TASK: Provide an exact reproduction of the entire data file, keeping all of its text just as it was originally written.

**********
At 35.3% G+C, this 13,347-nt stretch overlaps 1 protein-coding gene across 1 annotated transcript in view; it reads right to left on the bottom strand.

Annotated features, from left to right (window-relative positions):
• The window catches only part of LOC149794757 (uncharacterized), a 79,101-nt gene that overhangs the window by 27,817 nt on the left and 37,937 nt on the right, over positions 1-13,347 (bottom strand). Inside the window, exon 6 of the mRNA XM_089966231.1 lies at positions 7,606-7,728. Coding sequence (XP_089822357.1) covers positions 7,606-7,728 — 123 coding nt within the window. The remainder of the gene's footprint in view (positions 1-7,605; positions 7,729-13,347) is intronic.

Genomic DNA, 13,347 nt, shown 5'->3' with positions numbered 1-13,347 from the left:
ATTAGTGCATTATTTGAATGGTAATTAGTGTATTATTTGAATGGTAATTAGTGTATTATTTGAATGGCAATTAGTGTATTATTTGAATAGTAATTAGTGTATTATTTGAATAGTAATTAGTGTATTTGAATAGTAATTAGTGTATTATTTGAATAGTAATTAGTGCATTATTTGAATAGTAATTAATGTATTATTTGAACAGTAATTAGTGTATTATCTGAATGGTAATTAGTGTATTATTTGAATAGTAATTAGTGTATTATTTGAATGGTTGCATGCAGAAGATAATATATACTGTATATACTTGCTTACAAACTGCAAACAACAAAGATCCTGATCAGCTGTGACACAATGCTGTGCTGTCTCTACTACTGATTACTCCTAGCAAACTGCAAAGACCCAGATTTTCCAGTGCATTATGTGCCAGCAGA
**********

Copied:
At 35.3% G+C, this 13,347-nt stretch overlaps 1 protein-coding gene across 1 annotated transcript in view; it reads right to left on the bottom strand.

Annotated features, from left to right (window-relative positions):
• The window catches only part of LOC149794757 (uncharacterized), a 79,101-nt gene that overhangs the window by 27,817 nt on the left and 37,937 nt on the right, over positions 1-13,347 (bottom strand). Inside the window, exon 6 of the mRNA XM_089966231.1 lies at positions 7,606-7,728. Coding sequence (XP_089822357.1) covers positions 7,606-7,728 — 123 coding nt within the window. The remainder of the gene's footprint in view (positions 1-7,605; positions 7,729-13,347) is intronic.

Genomic DNA, 13,347 nt, shown 5'->3' with positions numbered 1-13,347 from the left:
ATTAGTGCATTATTTGAATGGTAATTAGTGTATTATTTGAATGGTAATTAGTGTATTATTTGAATGGCAATTAGTGTATTATTTGAATAGTAATTAGTGTATTATTTGAATAGTAATTAGTGTATTTGAATAGTAATTAGTGTATTATTTGAATAGTAATTAGTGCATTATTTGAATAGTAATTAATGTATTATTTGAACAGTAATTAGTGTATTATCTGAATGGTAATTAGTGTATTATTTGAATAGTAATTAGTGTATTATTTGAATGGTTGCATGCAGAAGATAATATATACTGTATATACTTGCTTACAAACTGCAAACAACAAAGATCCTGATCAGCTGTGACACAATGCTGTGCTGTCTCTACTACTGATTACTCCTAGCAAACTGCAAAGACCCAGATTTTCCAGTGCATTATGTGCCAGCAGA